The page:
Édouard Dujardin

The writer Édouard Dujardin (1861–1949), who attended Monnier's Ulysses banquet and signed this copy of the keepsake menu, was credited in France in the late nineteenth century as the innovator of the stream-of-consciousness technique in narrative. Joyce had become familiar with Dujardin's work during his brief stint in Paris in 1902. More than twenty years later, when A Portrait of the Artist as Young Man was published in France, Dujardin became aware of certain similarities in their work—a connection that had also come to the attention of French critics regarding Joyce's version of stream of consciousness employed in Ulysses. Dujardin's career subsequently underwent a renaissance, which he credited to Joyce's fame in France. Joyce himself conceded his debt to Dujardin. In a copy of Ulysses inscribed to the French author, Joyce signed it "the impenitent thief."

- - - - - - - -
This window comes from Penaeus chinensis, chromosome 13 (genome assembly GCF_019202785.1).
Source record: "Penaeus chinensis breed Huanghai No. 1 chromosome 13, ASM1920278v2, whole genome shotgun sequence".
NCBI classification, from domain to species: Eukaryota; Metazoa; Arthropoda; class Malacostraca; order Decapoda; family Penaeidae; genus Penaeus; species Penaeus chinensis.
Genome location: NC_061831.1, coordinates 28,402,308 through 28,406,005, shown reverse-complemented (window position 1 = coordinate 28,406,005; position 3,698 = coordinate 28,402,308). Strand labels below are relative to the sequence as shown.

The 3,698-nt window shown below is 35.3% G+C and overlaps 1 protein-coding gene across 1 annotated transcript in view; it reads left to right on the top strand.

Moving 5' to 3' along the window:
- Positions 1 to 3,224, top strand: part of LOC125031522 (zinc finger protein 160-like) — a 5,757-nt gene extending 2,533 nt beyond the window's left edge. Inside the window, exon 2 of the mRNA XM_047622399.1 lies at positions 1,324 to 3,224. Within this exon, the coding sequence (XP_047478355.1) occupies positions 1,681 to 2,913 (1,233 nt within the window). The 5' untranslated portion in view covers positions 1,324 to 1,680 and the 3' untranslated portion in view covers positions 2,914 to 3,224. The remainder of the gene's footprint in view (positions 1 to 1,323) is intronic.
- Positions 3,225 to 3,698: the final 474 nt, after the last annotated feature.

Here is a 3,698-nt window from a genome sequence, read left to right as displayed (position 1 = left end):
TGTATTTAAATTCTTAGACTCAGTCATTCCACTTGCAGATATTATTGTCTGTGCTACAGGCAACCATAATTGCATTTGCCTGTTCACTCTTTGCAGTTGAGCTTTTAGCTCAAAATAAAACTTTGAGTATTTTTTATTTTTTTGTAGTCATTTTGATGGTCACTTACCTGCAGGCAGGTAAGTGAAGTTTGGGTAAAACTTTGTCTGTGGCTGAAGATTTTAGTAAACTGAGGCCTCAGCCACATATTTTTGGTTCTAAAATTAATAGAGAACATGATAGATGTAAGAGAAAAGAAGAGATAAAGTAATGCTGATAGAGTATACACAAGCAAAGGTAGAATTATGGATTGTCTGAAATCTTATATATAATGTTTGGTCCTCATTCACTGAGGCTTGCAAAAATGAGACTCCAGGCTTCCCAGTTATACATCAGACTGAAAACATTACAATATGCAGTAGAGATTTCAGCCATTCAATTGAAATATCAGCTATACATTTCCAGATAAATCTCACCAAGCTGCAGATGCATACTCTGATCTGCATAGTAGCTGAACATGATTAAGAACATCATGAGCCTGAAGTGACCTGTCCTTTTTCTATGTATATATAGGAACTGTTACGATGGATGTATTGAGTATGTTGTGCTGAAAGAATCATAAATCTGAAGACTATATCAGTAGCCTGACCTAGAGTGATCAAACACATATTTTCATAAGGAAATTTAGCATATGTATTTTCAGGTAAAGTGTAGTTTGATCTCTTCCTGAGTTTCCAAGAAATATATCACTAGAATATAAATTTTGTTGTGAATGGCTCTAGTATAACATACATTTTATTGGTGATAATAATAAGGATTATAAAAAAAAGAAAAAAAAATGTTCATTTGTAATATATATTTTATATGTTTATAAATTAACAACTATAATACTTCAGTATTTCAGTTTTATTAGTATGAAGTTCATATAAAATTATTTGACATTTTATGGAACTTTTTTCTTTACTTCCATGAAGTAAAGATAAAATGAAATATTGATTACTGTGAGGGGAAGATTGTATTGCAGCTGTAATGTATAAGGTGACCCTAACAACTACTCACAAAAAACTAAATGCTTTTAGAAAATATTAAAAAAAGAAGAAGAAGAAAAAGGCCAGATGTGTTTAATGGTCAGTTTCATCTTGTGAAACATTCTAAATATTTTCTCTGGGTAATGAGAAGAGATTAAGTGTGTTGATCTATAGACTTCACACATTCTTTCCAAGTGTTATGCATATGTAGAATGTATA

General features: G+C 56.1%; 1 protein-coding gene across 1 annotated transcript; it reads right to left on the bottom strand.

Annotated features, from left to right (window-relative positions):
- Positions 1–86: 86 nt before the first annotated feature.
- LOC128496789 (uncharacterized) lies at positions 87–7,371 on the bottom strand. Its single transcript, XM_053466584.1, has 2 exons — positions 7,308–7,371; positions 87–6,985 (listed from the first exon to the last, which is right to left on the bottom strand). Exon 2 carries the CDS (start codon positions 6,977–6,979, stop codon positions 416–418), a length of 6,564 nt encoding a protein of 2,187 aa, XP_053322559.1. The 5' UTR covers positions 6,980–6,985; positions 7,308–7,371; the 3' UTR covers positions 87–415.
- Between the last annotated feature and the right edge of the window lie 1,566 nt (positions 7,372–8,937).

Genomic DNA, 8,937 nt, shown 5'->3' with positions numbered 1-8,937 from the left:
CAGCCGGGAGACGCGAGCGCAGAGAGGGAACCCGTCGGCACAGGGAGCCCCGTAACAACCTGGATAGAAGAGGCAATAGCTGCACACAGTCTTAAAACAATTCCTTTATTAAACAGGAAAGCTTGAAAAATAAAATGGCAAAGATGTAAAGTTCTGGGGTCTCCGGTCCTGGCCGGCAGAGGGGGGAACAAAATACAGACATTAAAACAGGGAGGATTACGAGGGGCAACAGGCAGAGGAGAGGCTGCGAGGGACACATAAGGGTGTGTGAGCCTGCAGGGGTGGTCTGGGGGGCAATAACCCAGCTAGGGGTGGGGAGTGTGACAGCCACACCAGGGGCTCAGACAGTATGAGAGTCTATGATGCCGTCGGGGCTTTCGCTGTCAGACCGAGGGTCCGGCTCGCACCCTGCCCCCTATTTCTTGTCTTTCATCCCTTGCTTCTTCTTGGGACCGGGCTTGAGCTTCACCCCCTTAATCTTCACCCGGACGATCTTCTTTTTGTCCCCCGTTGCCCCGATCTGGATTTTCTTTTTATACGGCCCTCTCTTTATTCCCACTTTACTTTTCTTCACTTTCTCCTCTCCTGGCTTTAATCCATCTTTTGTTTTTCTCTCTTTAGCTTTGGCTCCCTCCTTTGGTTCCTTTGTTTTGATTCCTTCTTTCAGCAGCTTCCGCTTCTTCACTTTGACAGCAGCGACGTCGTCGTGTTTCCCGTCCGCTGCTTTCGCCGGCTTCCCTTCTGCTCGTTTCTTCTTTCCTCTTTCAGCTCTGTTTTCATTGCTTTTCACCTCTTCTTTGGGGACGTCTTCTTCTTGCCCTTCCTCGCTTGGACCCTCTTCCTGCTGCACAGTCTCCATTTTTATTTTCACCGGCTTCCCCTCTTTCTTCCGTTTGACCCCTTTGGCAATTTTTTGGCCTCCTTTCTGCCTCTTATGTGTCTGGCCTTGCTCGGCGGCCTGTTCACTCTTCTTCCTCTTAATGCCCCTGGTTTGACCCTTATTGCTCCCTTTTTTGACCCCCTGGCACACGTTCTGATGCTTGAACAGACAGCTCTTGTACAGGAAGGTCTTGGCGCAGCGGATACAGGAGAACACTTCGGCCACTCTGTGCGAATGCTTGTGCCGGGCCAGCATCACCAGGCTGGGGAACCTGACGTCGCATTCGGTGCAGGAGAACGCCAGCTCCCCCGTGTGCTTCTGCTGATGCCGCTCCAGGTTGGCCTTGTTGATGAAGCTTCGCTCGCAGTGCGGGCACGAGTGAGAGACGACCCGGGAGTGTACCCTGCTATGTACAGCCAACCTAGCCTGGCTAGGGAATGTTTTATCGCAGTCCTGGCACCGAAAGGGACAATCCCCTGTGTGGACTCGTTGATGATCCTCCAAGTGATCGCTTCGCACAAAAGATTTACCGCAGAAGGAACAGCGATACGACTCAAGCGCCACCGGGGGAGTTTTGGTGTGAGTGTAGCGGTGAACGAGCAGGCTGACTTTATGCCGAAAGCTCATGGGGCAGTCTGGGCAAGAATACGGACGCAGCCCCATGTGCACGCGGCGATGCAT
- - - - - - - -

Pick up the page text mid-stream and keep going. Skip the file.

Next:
Déjeuner “Ulysse”: jeudi 27 juin 1929, Hôtel Léopold, Les Vaux de Cernay
Paris: [Adrienne Monnier] printed by Société génerale d’Imprimerie et d’édition, 1929
The Morgan Library & Museum, gift of Sean and Mary Kelly, 2018; PML 197798